He nodded and departed. I put my eye on the abashed Aphraxes, and went to him, putting my hands upon his shoulders: he shrank from me. "Do you remember when you took my face in your hands and told me that I should take off my beard?"

His eyes, wide as a rabbit's, stared into my own with nothing of friendliness but of pain. He nodded, mute once again.

"Where is your manhood now?" I queried him. "I am just a man, different from you only due to the favor of the god and my own fortune which brings me to this place to conquer your oppressors. Can you not see that?"

"I hear your words, but that is not what the world knows. That is not what I have learned of you." I dropped my hands and turned, retreating once again to my place. My own personal presence was not enough to reassure him, and I could not retreat from Basileus back to Aristos the solitary sojourner, there was no path to get to that place.

"Then in the moments I have left to myself and audience, please tell me what the world knows of me, that causes you to tremble in your very bowels to be in my presence."

And he spake to me of this, relieved to be unburdened; of the rumors of my immortality (which is no worse than what my own men believed), that my birth had caused the burning of the temple of Artemis at Ephesos, the greatest disaster to strike the area since the taking of Anatolia by Persia in the first place a hundred years previous. And that no army could stand against me; even now, the fool Darius was mounting an army of a million to stand against my mere 40,000, though he himself was convinced he could not win against me. I was some incredible legend in this place, and my diminuitive presence, and the peculiarities of his first meeting with me, had caused in him some conflict of unbelief; had he not seen me in the company of my royal guard, with my own thorax and weapon on me, he might never believed that I was Basileus even now. But now the evidence, undeniable, had destroyed all of what he had known, even my demeanor was not what he had thought of or was taught of me. No - no one knew me.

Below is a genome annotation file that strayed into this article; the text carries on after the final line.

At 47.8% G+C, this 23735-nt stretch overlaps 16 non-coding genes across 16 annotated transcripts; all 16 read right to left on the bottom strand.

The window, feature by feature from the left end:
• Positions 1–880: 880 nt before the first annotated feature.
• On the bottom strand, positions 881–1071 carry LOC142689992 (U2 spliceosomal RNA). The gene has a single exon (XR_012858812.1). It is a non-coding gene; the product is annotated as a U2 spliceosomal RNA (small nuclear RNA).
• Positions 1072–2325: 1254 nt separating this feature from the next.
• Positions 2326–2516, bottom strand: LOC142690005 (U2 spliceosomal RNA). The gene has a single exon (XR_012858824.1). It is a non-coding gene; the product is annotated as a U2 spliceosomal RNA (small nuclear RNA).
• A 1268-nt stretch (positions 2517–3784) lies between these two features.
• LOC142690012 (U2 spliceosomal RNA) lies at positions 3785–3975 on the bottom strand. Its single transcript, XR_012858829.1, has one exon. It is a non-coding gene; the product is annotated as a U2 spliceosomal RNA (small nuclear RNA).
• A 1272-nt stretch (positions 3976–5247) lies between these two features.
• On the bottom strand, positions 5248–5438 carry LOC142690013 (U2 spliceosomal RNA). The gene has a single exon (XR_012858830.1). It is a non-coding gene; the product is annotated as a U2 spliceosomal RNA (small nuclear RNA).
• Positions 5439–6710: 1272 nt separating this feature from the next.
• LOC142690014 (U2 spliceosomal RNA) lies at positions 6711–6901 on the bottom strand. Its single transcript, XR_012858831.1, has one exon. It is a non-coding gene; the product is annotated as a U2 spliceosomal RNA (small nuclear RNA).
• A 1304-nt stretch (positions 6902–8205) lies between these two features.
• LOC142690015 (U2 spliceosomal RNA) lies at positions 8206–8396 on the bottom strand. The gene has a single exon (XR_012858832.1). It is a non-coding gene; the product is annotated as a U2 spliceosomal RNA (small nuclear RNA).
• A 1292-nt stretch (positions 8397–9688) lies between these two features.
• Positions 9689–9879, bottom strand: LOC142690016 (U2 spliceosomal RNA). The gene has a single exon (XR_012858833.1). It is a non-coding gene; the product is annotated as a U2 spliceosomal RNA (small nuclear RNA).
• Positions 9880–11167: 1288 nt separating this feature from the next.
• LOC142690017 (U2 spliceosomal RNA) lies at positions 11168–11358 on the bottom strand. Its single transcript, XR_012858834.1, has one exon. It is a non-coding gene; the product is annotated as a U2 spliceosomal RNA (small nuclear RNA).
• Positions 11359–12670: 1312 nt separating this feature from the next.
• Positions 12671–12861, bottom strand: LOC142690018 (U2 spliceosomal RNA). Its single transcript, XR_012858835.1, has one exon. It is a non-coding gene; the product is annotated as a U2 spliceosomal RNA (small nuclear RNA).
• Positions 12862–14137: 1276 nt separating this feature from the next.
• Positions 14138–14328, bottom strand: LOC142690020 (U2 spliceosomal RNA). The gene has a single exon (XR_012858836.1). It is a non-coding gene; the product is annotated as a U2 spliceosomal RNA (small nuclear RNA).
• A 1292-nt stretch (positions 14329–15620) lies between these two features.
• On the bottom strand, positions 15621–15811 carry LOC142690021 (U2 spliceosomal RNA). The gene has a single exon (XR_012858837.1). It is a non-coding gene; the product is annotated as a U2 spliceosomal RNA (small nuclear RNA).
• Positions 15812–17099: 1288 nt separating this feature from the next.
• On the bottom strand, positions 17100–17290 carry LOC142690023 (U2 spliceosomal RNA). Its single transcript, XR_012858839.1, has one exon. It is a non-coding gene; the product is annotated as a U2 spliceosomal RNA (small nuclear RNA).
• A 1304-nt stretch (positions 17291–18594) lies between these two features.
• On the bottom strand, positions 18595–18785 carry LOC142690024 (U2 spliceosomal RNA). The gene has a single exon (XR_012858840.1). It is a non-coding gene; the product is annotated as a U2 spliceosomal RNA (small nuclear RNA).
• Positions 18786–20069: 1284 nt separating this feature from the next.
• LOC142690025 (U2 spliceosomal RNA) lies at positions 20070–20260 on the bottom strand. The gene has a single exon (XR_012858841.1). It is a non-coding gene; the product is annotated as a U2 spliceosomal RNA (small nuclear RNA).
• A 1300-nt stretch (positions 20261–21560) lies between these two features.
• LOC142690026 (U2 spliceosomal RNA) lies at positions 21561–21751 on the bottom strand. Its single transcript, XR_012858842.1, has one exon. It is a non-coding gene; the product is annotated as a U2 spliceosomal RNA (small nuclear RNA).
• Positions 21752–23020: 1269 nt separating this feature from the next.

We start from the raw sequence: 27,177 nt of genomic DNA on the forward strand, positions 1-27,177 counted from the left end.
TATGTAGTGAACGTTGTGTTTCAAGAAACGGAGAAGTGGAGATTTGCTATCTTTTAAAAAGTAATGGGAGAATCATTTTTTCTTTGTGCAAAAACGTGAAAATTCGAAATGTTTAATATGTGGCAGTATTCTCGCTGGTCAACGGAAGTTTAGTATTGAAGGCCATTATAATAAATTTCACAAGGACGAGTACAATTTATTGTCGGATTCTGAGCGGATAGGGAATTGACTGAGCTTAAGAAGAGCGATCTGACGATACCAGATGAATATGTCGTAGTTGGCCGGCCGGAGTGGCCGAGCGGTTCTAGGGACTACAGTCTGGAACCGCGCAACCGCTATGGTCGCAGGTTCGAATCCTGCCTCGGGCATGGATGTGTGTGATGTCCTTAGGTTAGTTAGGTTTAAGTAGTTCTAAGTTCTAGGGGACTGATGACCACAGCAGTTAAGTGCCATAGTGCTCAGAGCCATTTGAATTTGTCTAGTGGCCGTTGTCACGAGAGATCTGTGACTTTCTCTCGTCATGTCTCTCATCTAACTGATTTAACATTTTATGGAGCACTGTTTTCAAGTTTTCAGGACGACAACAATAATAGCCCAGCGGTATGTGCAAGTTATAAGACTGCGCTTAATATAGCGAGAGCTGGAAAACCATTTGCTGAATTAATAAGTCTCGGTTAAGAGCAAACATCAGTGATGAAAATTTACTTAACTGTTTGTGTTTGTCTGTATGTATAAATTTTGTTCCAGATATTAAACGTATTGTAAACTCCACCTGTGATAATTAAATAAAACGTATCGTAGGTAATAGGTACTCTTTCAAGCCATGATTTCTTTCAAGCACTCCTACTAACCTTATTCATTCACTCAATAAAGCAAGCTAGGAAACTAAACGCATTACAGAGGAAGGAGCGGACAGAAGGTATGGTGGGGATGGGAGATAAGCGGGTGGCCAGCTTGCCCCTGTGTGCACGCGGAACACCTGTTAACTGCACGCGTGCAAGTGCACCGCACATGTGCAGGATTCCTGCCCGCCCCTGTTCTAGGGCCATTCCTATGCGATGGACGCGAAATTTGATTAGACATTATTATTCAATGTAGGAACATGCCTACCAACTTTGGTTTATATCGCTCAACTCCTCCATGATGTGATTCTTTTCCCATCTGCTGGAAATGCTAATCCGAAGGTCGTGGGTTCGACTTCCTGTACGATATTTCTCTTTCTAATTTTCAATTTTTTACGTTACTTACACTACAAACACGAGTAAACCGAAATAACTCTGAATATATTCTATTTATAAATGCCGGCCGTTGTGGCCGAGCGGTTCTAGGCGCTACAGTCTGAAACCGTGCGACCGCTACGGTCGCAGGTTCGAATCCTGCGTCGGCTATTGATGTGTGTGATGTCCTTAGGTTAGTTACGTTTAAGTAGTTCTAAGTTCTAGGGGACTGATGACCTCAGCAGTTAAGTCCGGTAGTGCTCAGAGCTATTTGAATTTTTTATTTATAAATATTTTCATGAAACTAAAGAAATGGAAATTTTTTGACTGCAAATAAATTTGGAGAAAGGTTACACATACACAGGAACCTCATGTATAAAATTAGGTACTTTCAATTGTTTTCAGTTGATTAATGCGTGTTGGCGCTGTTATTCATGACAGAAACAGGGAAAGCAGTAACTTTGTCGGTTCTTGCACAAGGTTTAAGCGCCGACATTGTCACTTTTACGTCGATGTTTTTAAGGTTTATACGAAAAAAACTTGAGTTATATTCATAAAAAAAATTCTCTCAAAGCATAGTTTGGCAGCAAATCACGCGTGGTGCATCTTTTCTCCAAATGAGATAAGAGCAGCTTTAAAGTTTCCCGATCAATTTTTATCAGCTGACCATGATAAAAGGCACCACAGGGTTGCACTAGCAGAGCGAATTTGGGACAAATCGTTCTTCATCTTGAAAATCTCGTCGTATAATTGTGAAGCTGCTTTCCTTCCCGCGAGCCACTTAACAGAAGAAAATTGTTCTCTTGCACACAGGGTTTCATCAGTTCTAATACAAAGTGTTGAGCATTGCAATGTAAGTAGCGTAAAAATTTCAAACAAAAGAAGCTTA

But I had run out of patience with this problem; and now my mind returned again to Hephaestion, waiting without for audience - would he grow piqued, and demand to see me, and push his way through my guard, who even now had express order not to admit him unless it was by invitation. I could not afford to have any come upon me alone and unannounced now that I was attended by concubines at night. Even now Scheravasana sought audience, and after the third attempt, I admitted her, while Aphraxes still stood, not knowing if he was dismissed as yet.

I held up a hand to stay him and make him sit once again. "This will not take a moment," and she came to me and stood before me at no respectful distance.

"The demon has returned to you - you sent for him." It was not a question.

"We will not speak of this now."

"We must…" she turned to look at the Greek from Mylasa and queried me with her eyes. I spake not.

"We will not. You will go to your place and await me, I may have need of you later if I cannot sleep. I think you should take rest, for it will be very late if I call for you."

Her eyes flashed challenge but she did not speak further - she knew I was in a mood to shout if she disobeyed, and that would not be good if she wished anything further of me. Then she turned to go, and then turned back. "Do not.."